We believe in and value your life experiences
It may be possible for you to enter our doctoral program with advanced standing based on those life experiences, and thus reduce both the time and cost of earning your PhD in Environmental Studies. See tab on Advanced Standing Policy.
Prospective students come from a wide variety of institutions and settings. The environmental community is composed of numerous small and moderate-sized organizations. These include environmental education centers, nature centers, schools, museums, advocacy organizations, planning agencies, college- and university-based environmental centers, public issues programs, public interest groups, state and federal environmental agencies, businesses, and consulting firms.
Environmental professionals in these organizations are usually engaged in diverse managerial, educational, and policy-oriented activities, often in a leadership role.
One type of Antioch doctoral student in Environmental Studies has significant work experience in the environmental field. This may include management, education, teaching, planning, scholarship, research, writing, public relations, business, communications, advocacy, policy development and analysis, or consulting. This person typically has already earned a master’s degree, but is looking for new academic and professional challenges. He or she is interested in scholarship and research but has the orientation of a reflective practitioner. The environmental professions have a broad and varied landscape.
Desiring College-Level Teaching, Educational & Policy Consulting, Research & Publishing Opportunities
A second group of prospective students includes college or community college faculty who have not yet attained a doctorate, independent scholars, freelance writers, naturalists, conservation biologists, international environmental educators, and recent graduates of master’s level environmental studies programs.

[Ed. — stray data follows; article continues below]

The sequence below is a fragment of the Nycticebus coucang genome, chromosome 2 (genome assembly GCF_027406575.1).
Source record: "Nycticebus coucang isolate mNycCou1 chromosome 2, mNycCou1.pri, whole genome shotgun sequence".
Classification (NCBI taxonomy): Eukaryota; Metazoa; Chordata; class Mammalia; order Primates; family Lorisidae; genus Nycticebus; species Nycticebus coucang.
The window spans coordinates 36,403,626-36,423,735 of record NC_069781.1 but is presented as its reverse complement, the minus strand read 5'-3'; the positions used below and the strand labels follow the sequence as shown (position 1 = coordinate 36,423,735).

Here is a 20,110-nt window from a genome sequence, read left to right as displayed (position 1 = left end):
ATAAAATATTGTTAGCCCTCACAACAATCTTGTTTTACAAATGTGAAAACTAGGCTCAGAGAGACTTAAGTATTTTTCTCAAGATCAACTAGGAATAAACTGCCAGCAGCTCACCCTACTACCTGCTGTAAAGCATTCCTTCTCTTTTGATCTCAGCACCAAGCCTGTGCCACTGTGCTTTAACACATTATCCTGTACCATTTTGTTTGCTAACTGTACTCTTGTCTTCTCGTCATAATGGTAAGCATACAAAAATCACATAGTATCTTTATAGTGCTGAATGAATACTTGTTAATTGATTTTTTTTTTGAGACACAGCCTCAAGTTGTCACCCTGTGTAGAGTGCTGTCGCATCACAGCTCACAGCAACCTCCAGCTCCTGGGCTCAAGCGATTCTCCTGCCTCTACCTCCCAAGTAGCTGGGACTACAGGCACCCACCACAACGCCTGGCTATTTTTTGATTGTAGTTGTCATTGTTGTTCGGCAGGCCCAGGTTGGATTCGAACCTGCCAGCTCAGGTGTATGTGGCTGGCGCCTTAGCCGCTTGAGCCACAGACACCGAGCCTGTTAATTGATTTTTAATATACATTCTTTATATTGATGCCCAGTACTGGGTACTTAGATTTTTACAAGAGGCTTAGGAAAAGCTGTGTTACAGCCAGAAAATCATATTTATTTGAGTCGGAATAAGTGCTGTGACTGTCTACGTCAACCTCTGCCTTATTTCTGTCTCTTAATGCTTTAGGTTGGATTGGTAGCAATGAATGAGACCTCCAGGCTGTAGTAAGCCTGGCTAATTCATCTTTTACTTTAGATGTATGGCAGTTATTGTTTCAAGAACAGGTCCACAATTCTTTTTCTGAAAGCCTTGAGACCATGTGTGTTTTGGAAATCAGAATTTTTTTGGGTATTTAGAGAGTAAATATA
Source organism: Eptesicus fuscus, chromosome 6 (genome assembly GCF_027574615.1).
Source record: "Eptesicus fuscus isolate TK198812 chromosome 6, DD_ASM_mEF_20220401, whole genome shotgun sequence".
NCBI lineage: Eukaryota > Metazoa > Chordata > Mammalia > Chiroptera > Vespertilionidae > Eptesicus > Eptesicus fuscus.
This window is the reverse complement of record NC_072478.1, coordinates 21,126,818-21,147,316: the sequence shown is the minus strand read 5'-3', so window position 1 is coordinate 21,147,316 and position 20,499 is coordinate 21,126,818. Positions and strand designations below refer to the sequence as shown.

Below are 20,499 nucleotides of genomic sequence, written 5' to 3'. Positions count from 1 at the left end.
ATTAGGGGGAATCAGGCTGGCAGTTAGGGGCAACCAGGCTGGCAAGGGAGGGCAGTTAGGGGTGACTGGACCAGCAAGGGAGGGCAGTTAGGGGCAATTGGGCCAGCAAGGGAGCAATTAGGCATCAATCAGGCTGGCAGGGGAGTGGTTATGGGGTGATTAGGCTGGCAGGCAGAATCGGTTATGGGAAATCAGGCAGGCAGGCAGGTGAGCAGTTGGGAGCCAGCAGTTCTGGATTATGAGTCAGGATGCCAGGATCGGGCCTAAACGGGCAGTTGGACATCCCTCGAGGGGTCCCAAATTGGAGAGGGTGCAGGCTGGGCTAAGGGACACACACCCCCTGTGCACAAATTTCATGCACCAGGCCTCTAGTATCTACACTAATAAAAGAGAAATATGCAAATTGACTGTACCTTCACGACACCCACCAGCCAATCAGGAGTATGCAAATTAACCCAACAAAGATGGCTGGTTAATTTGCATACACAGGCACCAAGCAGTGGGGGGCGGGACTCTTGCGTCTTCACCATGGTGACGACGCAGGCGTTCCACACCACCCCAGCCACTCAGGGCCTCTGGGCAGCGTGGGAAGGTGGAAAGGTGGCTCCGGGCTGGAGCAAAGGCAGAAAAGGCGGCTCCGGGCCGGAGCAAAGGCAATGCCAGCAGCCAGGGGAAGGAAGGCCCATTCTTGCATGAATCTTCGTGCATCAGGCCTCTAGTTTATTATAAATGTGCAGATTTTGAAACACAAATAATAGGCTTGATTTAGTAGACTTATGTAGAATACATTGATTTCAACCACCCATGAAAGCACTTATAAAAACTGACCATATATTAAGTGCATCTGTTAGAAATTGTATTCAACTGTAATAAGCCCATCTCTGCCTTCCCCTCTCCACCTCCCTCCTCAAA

These are people who are interested in college-level teaching, educational and policy consulting, research, or writing and publishing.
A third group includes educators, therapists, writers, and artists who are interested in the psycho-spiritual aspects of environmental studies. They work in the fields of outdoor and adventure education, social work, ecopsychology, and are interested in using environmental studies as the basis for new approaches to learning, teaching, healing, and organizational change.
Another group includes experienced field biologists from state, federal, and nonprofit organizations, and professional conservation biologists from non-governmental organizations from the U.S. and internationally. These individuals have recently worked in the field and bring to the program a depth of practical international and local field ecology and conservation experiences. These individuals typically seek positions in academic settings or research institutions.
We have attracted applicants who have brought a wide array of professional and academic skill and experience to the Antioch University New England community. These candidates for admission have been extremely capable, committed professionals who work as environmental administrators and managers for organizations and educational centers, educators in schools and universities, scientists, social service providers, journalists, and others. Their educational backgrounds reveal advanced degrees in education; botany, biology, and forestry; and social services, and undergraduate majors in the sciences, social sciences, fine arts, and humanities.
Of the applicants, 65 percent were women and 35 percent men, with the average age of forty-two. The geographic distribution was diverse with 40 percent from New England, and 60 percent from outside of New England. Antioch University New England’s program is designed for the individual committed to scholarly excellence, who wishes to design, implement, and evaluate innovative research regarding crucial environmental issues. This is a risk-taker, a person who is willing to participate in online learning, alternative delivery models, and an innovative approach to doctoral education. We submit that this is precisely what the profession requires. Our students are involved in creating an academic, reflective, and scholarly approach to professional environmental issues, one that is attendant to the problems and ideals of the twenty-first century.